Posts Tagged ‘African Tulip trees’

The flowers within and mountains beyond.

“I am large; I contain multitudes.” — Walt Whitman, Leaves of Grass

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When the rains come and the three African Tulip trees (Spathodea campanulata, Tulipán africano, Flame trees, Flame of the Forest) in my apartment complex begin blooming, even grey days are brightened.

As the name suggests, Tulipán africano are native to Africa and I was first captivated by them in the early 1980s when I watched the PBS series, The Flame Trees of Thika, based on the Elspeth Huxley memoir about her early years in Kenya.

Beginning the late 1800s, these ornamental beauties were introduced to other parts of the world — thriving and even becoming invasive in many areas of the tropics.

Bursting with brilliance and providing food and shelter to a multitude of hummingbirds battling for territory and mates, these creations of Mother Nature always beckon me to stop, gaze, and marvel.

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June in Oaxaca city, the mornings are grey.



The sun eventually appears.



Afternoon clouds gather and thunder rumbles in the distance.


African tulip tree

Then darkness descends.


Night blooming cereus

Alas, this June only a minimal amount of rain has fallen.  But the garden endures.

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Last week, a friend of mine in California challenged me to post a nature photo every day for seven days on Facebook.  I had participated in one of these challenges nine months before, posting mostly photos from the countryside.  This time, I decided to acknowledge the gifts that Mother Nature keeps surprising me with in my rooftop terrace garden.


African tulip tree seen from my terrace, July 6, 2016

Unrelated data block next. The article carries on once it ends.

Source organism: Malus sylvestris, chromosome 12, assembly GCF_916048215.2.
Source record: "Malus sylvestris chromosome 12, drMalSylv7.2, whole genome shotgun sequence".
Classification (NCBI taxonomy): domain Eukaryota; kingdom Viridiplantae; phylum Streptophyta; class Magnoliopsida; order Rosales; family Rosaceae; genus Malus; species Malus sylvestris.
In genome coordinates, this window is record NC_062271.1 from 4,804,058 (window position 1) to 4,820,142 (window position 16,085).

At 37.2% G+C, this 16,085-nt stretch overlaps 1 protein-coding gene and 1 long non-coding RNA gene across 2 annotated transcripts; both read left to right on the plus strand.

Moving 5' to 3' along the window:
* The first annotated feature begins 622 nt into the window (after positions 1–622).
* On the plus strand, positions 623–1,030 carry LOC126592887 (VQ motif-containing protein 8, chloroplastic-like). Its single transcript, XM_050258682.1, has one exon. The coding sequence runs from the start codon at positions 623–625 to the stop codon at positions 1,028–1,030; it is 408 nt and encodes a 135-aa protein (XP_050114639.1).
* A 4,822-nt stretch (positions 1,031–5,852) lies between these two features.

Neoscona Oaxacensis orb weaver spider, Sept. 9, 2016


Night Blooming Cereus early morning, July 21, 2016


Lesser Goldfinch (I think) on the terrace chain link fence, Nov. 12, 2016


Io moth caterpillar munching on plumeria leaf, Oct. 31, 2016


Hibiscus flower taken Oct. 19, 2016


Agave and Stapelia gigantia early evening, Oct. 24, 2016

And, in the spirit of the season, they are my gifts to you.  Hope you like!



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Muchisimas gracias to all my wonderful blog readers — for reading, for commenting, for sharing, for the opportunity to meet some of you, and for inspiring me to continue.  A look back at Oaxaca scenes that never made it into the blog…

January – Although spring was a couple of months away, the Primavera (Tabebuia chrysotricha) was already in bloom.


February – Cattle car on the carretera outside Tlacolula de Matamoros on Sunday market day.


March – A quiet morning on Monte Albán.


April – Decorating with agave flowers on Easter Sunday in Mitla.


May – Police temporarily remove and replace Sección 22 on the zócalo.


June – Though we arrived hours early for a festival in San Juan Guelavía, the sacred and profane were already present.


July – A favorite view from my terrace, the African tulip trees in full bloom.


August – At Casa Colonial the water lilies and hyacinths were stunning.